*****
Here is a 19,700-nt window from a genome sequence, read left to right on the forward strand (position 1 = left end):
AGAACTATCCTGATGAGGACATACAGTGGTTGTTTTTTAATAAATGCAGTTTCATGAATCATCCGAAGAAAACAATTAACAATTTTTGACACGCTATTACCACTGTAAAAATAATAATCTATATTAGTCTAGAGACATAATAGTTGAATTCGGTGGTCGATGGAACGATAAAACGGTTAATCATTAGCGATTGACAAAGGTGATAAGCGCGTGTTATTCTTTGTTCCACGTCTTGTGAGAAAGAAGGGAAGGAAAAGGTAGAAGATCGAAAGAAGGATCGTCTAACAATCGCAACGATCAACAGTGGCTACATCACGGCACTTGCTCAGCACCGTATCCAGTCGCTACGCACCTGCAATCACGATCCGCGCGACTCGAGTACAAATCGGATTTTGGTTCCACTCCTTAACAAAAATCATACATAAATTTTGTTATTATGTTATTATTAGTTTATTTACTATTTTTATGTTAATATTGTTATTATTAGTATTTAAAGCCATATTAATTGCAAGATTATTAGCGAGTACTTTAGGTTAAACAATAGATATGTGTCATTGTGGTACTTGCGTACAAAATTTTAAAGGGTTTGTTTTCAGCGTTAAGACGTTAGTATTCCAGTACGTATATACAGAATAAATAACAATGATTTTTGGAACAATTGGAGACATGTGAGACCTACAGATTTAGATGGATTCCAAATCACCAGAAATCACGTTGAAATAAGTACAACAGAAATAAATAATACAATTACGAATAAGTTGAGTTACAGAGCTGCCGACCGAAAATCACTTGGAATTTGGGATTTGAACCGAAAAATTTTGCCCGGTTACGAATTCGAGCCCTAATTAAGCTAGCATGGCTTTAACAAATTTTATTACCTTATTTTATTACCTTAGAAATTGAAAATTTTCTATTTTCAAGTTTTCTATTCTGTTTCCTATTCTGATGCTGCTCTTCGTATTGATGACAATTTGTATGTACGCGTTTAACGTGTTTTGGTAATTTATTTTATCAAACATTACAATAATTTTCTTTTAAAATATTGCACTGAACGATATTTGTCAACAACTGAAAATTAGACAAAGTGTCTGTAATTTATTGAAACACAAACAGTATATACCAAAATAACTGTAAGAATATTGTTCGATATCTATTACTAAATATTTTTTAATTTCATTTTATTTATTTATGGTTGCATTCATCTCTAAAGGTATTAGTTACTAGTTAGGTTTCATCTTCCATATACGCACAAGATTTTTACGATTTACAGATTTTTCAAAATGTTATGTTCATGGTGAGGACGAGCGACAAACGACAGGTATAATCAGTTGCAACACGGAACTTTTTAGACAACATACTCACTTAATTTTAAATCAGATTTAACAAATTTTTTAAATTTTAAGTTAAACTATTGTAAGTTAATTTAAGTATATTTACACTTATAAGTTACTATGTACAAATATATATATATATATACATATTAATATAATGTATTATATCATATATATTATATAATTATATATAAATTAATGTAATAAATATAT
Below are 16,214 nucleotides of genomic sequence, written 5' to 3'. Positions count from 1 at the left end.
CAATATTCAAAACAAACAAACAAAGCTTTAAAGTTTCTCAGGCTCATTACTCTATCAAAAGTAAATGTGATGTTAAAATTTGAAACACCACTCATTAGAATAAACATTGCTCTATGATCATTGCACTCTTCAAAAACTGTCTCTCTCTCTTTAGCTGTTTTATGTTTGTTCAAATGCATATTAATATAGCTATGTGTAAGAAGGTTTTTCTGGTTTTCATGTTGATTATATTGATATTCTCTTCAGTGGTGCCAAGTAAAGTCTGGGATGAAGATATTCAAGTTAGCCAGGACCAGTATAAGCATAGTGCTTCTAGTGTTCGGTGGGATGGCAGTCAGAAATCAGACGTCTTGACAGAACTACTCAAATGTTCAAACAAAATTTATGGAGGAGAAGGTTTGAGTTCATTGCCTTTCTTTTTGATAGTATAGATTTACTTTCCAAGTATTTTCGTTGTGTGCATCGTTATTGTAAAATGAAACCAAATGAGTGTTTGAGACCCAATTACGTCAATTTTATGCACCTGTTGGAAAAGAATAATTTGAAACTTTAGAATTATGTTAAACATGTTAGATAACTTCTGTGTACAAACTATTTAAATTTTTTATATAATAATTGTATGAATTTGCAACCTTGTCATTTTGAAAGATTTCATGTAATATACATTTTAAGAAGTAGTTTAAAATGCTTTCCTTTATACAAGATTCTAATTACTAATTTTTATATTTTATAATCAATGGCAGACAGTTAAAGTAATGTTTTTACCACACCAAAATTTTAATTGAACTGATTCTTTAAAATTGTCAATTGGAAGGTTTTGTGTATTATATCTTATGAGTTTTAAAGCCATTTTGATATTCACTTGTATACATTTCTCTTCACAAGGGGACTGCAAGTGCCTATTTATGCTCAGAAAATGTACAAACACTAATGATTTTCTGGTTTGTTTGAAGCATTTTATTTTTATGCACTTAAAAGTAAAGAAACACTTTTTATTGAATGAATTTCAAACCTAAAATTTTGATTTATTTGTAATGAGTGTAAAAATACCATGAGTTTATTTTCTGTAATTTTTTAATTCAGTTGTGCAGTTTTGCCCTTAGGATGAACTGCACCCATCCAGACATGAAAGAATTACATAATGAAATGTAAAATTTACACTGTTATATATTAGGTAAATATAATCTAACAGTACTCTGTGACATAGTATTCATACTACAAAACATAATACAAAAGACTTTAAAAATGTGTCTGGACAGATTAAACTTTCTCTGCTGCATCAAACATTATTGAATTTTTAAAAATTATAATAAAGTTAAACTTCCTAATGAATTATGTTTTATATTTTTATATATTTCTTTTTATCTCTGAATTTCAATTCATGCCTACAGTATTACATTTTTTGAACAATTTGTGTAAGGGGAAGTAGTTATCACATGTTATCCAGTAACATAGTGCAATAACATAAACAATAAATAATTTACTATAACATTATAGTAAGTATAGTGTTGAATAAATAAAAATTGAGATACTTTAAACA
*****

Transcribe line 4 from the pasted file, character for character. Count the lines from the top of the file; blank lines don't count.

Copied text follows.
CAATATTCAAAACAAACAAACAAAGCTTTAAAGTTTCTCAGGCTCATTACTCTATCAAAAGTAAATGTGATGTTAAAATTTGAAACACCACTCATTAGAATAAACATTGCTCTATGATCATTGCACTCTTCAAAAACTGTCTCTCTCTCTTTAGCTGTTTTATGTTTGTTCAAATGCATATTAATATAGCTATGTGTAAGAAGGTTTTTCTGGTTTTCATGTTGATTATATTGATATTCTCTTCAGTGGTGCCAAGTAAAGTCTGGGATGAAGATATTCAAGTTAGCCAGGACCAGTATAAGCATAGTGCTTCTAGTGTTCGGTGGGATGGCAGTCAGAAATCAGACGTCTTGACAGAACTACTCAAATGTTCAAACAAAATTTATGGAGGAGAAGGTTTGAGTTCATTGCCTTTCTTTTTGATAGTATAGATTTACTTTCCAAGTATTTTCGTTGTGTGCATCGTTATTGTAAAATGAAACCAAATGAGTGTTTGAGACCCAATTACGTCAATTTTATGCACCTGTTGGAAAAGAATAATTTGAAACTTTAGAATTATGTTAAACATGTTAGATAACTTCTGTGTACAAACTATTTAAATTTTTTATATAATAATTGTATGAATTTGCAACCTTGTCATTTTGAAAGATTTCATGTAATATACATTTTAAGAAGTAGTTTAAAATGCTTTCCTTTATACAAGATTCTAATTACTAATTTTTATATTTTATAATCAATGGCAGACAGTTAAAGTAATGTTTTTACCACACCAAAATTTTAATTGAACTGATTCTTTAAAATTGTCAATTGGAAGGTTTTGTGTATTATATCTTATGAGTTTTAAAGCCATTTTGATATTCACTTGTATACATTTCTCTTCACAAGGGGACTGCAAGTGCCTATTTATGCTCAGAAAATGTACAAACACTAATGATTTTCTGGTTTGTTTGAAGCATTTTATTTTTATGCACTTAAAAGTAAAGAAACACTTTTTATTGAATGAATTTCAAACCTAAAATTTTGATTTATTTGTAATGAGTGTAAAAATACCATGAGTTTATTTTCTGTAATTTTTTAATTCAGTTGTGCAGTTTTGCCCTTAGGATGAACTGCACCCATCCAGACATGAAAGAATTACATAATGAAATGTAAAATTTACACTGTTATATATTAGGTAAATATAATCTAACAGTACTCTGTGACATAGTATTCATACTACAAAACATAATACAAAAGACTTTAAAAATGTGTCTGGACAGATTAAACTTTCTCTGCTGCATCAAACATTATTGAATTTTTAAAAATTATAATAAAGTTAAACTTCCTAATGAATTATGTTTTATATTTTTATATATTTCTTTTTATCTCTGAATTTCAATTCATGCCTACAGTATTACATTTTTTGAACAATTTGTGTAAGGGGAAGTAGTTATCACATGTTATCCAGTAACATAGTGCAATAACATAAACAATAAATAATTTACTATAACATTATAGTAAGTATAGTGTTGAATAAATAAAAATTGAGATACTTTAAACA